I got this lovely bunch of strawberries from my CSA farm subscription. I knew they were picked by Brenda, the farmer, or her family. Not by laborers living in shacks or sleeping in their pickup trucks. Also, they are vine-ripened, not tasteless watery berries picked green for shipping and ripened with ethylene oxide. Each berry tasted DIFFERENT. Some were very sweet. Some were spicy. A wine connoisseur could analyze the hint of cinnamon and other notes. No need to chop these up and add sugar. They were made to be eaten one by one, savoring each one.
I am from the generation that picked strawberries. I grew up in the Dutch farming community around Verboort, Oregon. Our neighbors grew strawberries, pole beans, and cucumbers. In those days of the 60’s and 70’s, there was no lower age limit for agricultural work. My mom started taking us out to pick strawberries when I was 6. For the first couple of years I would earn just a few dollars a day. But by age 10, my sister and I were some of the top producers. I would earn more in a day of strawberry picking than my dad was making at his union factory job. We saved our money in our own bank savings accounts. We would use it to buy clothes and Christmas presents.
When I hear “child labor” I have difficulty in translating that into something negative. Yes, we worked out in the sun and sometimes the rain. But our bosses were our neighbors and most of their workforce were the children of their neighbors and cousins, almost all of them under age 16. Crew bosses in the field were usually the mothers of some of my schoolmates. Nobody was being forced to work, although they would “fire” some kids who threw berries and were disruptive. If you felt tired or hot or wet, you could go sit in the bus, or the crew bosses would arrange to take you home.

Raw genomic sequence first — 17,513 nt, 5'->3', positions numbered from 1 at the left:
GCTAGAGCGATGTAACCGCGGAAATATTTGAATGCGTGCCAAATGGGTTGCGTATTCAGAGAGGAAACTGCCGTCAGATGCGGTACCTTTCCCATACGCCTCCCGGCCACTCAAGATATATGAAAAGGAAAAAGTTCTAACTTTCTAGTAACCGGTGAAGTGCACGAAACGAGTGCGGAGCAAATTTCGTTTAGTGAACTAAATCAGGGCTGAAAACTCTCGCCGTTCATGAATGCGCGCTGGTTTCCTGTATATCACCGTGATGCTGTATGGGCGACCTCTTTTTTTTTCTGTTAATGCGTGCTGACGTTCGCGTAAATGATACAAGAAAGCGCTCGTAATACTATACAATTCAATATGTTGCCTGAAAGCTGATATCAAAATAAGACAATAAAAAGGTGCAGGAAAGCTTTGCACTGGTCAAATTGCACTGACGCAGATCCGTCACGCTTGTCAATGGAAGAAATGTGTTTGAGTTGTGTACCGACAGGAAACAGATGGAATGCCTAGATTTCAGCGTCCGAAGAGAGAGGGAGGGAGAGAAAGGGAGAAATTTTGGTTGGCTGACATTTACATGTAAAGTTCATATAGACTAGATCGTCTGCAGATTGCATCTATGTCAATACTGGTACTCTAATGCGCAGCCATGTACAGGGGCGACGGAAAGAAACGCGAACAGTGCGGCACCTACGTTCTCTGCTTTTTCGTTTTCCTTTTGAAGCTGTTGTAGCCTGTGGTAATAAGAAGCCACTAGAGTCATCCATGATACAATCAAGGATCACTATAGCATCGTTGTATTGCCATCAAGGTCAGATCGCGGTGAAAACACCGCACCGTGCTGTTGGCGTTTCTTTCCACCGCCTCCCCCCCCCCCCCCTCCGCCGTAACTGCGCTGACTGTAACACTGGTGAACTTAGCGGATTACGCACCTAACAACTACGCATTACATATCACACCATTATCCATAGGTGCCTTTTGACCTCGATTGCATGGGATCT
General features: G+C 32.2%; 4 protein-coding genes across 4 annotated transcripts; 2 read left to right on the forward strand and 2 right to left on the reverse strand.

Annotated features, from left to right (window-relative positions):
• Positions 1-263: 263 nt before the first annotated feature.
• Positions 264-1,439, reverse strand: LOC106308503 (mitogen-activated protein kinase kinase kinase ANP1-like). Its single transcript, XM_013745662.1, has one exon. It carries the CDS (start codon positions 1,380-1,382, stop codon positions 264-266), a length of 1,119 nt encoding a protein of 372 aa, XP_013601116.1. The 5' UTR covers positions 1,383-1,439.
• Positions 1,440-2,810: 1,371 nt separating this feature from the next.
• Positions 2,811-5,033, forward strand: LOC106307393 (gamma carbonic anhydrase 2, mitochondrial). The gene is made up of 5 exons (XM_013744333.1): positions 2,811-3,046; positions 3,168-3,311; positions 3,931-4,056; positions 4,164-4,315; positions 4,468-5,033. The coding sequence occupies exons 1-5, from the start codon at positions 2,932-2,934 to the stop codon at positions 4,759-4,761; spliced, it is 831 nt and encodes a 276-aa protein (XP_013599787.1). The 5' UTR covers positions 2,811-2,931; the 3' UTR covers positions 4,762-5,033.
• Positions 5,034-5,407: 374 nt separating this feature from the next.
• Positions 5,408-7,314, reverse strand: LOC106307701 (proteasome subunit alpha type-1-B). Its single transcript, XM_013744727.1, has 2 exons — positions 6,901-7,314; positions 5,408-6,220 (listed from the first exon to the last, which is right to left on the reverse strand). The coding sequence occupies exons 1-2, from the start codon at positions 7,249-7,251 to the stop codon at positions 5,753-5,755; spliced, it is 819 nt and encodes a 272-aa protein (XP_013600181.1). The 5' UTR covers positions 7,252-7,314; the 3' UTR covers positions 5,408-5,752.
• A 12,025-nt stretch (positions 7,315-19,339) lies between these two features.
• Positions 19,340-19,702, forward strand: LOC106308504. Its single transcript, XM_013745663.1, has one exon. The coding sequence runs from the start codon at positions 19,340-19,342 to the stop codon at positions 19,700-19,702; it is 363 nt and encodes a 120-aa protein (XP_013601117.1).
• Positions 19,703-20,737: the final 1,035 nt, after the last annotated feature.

The alternative workforce was one the farmers hated to resort to. First, they would pick up day laborers in Portland. We called them “the winos.” This was an accurate, if impolite, label. The farmers did not mix the workforces. The locals would work one berry field while the day laborers were put in another field or as far from the locals as possible. The final resort was a work crew of “Mexicans,” seasonal migrant laborers from Mexico. When the age limit for working in the fields was established, many of the farmers turned to other crops. The difficulties of recruiting a crew and housing the migrant laborers was something they didn’t want to take on. Those who did would often end up on the evening news being cited for health violations or labor law violations.
Migrant labor conditions always looked to me like indentured servitude — a far cry from the mostly-happy kids who earned extra money picking strawberries. The nanny state destroyed a system that was working well for everyone and replaced it with a system prone to abuse and human suffering. Ours was a true “community supported agriculture” system. Family farms passed down the generations, with local people harvesting the crops.
One of the values of being a locavore is that those who harvest the crops are treated humanely. As a child laborer, I was treated humanely and amply rewarded for my labor. My take-home pay was paid by my production, not hourly. I was highly productive and it penciled out to more per hour than a union factory job at that time.
For a book that describes how strawberries are harvested today, I recommend: Reefer Madness: Sex, Drugs, and Cheap Labor in the American Black Market by Eric Schlosser. Knowing firsthand about harvesting strawberries, I choose not to eat strawberries I haven’t picked myself or bought from a small local farm. While most (if not all) other labor-intensive crops are also harvested by seasonal laborers, this is where I make my stand. I protest the destruction of wholesome community traditions in favor of a far more abusive system involving coyotes, company stores, inadequate housing, and work not suited for anybody over 5-foot tall.